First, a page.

Once while serving in a church with a retired Army colonel and his native Korean wife, a conversation about the basics of the Christian faith led me to ask her, “Do you have any questions about our celebration of Easter?” She replied, “I get most of it, but what I don’t understand is, what is so important about the bunny?”
I had to admit, it is often a stumper for me, too. Plastic grass, chocolate bunnies, colored eggs and marshmallow chickens seem a far cry from our annual “Alleluias” proclaiming Jesus’ victory over evil, sin and death.
A quick Internet search will tell you that these popular expressions of Easter are symbols of springtime and fertility with ancient, even pagan, roots in the Germanic goddess Eostre (or Ostara), from whom the word “Easter” is derived. These practices easily merged with the arrival of the Christian story in developing traditions and customs that go back hundreds of years.
Another quick Internet search will reveal many other purported pagan origins to common Christian names, symbols and practices and the sincere desire from many for an unadulterated devotion. It is nothing new. We Baptists, along with other radical reformers of the church, belong to what began as a project to purge from the faith all customs without scriptural validation.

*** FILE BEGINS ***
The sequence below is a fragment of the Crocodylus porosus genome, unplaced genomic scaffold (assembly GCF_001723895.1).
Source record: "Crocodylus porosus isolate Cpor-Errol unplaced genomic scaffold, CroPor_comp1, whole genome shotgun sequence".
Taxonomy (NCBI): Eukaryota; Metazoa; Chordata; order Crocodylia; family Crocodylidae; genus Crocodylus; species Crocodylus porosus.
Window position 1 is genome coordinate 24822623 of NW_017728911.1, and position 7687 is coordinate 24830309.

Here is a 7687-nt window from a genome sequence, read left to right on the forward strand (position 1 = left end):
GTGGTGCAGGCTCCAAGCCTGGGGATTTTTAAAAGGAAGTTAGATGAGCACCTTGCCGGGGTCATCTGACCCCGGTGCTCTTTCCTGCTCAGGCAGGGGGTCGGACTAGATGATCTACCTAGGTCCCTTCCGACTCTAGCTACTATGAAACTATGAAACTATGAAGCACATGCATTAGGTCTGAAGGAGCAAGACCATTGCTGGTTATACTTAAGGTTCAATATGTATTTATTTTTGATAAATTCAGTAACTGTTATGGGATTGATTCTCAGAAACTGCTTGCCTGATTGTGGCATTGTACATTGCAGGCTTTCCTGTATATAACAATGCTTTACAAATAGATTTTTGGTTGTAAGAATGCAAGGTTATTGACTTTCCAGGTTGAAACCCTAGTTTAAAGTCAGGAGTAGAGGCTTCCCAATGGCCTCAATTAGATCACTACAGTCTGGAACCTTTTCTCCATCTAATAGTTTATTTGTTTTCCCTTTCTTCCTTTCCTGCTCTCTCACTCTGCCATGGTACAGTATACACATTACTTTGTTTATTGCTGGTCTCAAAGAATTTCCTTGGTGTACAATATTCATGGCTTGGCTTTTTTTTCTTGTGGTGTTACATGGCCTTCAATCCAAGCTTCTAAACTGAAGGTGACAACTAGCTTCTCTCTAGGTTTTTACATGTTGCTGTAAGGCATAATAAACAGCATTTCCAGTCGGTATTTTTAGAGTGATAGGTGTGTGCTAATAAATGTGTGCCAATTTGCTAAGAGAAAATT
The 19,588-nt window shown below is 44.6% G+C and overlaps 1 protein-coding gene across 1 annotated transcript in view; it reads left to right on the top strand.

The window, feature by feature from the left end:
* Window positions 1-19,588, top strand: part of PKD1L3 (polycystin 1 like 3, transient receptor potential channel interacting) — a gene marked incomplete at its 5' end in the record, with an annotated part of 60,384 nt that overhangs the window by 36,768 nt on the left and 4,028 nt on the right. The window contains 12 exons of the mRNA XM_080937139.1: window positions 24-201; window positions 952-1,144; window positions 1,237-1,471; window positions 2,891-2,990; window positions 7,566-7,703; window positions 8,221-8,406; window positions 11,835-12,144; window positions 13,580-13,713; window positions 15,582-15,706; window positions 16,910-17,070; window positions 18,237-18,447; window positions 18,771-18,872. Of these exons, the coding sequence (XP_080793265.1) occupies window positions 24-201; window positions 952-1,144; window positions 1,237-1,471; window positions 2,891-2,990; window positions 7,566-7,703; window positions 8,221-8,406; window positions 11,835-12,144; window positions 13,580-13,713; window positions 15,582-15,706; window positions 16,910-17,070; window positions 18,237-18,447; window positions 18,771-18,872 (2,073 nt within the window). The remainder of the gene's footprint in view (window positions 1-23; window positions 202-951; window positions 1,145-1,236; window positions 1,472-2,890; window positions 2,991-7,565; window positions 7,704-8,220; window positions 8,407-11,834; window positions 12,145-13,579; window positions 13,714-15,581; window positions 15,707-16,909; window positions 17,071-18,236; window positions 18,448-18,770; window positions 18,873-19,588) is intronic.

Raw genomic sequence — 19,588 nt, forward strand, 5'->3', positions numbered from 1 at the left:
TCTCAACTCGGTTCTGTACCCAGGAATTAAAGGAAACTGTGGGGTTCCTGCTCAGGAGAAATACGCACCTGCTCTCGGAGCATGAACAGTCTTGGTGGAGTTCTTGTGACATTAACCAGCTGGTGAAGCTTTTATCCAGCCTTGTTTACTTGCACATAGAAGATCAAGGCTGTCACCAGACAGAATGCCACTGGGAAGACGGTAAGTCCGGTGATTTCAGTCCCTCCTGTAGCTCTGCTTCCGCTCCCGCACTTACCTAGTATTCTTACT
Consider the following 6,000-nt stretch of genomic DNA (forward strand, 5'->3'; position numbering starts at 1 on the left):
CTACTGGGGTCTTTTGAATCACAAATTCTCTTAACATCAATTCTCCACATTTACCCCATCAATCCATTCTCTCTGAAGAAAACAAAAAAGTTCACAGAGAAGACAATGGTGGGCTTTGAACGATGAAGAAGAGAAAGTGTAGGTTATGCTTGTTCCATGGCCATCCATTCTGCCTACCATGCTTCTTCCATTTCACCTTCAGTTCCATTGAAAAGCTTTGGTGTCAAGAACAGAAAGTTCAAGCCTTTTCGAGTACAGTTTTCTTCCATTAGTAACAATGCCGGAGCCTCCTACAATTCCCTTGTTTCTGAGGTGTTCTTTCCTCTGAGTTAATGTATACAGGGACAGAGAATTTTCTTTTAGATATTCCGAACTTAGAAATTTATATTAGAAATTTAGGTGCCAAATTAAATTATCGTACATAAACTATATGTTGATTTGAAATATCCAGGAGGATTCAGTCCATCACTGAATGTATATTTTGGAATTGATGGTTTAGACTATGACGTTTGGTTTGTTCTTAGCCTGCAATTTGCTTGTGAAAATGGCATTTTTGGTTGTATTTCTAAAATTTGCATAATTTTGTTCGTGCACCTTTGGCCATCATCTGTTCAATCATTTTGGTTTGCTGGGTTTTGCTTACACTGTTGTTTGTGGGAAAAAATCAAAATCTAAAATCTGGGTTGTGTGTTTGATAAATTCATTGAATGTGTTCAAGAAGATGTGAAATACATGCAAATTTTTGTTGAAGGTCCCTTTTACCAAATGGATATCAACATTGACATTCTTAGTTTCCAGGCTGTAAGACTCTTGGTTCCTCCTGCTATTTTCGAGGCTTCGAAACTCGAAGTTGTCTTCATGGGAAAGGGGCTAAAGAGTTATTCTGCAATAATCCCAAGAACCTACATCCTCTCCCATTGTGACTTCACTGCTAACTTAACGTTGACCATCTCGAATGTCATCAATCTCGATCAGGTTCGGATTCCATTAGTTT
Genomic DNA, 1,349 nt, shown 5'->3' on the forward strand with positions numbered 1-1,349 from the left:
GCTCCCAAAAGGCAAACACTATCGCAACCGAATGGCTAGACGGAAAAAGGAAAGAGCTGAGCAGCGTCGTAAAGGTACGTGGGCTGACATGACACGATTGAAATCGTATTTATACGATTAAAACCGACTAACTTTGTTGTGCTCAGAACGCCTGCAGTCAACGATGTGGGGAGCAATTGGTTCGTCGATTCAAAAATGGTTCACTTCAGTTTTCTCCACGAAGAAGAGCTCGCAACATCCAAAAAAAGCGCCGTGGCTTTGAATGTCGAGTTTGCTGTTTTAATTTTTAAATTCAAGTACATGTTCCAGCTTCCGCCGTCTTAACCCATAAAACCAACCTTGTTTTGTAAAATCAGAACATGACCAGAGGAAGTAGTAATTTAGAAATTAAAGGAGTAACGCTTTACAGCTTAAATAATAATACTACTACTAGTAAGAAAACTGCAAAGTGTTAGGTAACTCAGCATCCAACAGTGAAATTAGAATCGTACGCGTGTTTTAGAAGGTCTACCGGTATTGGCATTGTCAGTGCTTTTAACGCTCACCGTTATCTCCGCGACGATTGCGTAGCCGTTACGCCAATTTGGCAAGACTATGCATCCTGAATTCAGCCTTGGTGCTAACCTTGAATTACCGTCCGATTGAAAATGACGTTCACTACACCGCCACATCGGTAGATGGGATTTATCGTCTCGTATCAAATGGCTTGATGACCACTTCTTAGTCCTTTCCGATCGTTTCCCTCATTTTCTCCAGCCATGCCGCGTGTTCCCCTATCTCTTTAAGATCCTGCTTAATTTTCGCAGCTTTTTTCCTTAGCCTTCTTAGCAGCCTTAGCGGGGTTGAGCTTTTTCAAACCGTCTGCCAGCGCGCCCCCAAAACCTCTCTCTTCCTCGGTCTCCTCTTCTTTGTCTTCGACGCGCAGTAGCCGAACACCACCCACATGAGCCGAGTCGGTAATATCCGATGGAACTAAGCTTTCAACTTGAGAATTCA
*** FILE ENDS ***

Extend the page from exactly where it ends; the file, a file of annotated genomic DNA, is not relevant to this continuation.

This is an ever-vigilant, but ultimately impossible, endeavor. For example, despite my supposed and educated sophistication by which I might prefer to call this high holy day of our faith “Resurrection Sunday,” I will slip up and still say “Easter.” I’m sure this is just one of numerous examples, both known and unknown, where my faith parallels tradition more than the authentic meaning of a particular statement or practice. Meanwhile, the heavens have not collapsed and the greater task of being a disciple continues.
If we have to boil our faith down to something simple, why not focus on the greater, far-reaching and clear instructions from Jesus? Things like “Love your enemies.” “Pray for those who persecute you.” “If you want to be great, be a servant to all.” “Be not afraid, I have overcome the world.”
If we can focus our attention on these truths and others like them, we find a timeless and transcendent direction less prone to petty and superficial differences. Instead, how much time have we squandered fighting over traditions rather than embracing the new life Christ came to win?
Like Easter candy, we humans are colorful and messy. But we don’t always color outside the lines because we are bad. Often it’s because we are restless, if not courageously and creatively adventurous. Sometimes, today’s new insights become tomorrow’s orthodoxies.
So maybe the bunny does fit in. Break the Lenten fast, pass the chocolate and proclaim with the innocent recklessness of a young foal: The enemy is vanquished. Christ has made it so. Let us not be afraid. Let us not be divided. May we walk with joy into Resurrection’s breaking dawn. The light has come. The darkness cannot overwhelm it. Alleluia. Alleluia. Amen.
Mark Johnson is senior minister at Central Baptist Church in Lexington, Ky.
Mark Johnson is senior pastor of Central Baptist Church in Lexington, Kentucky.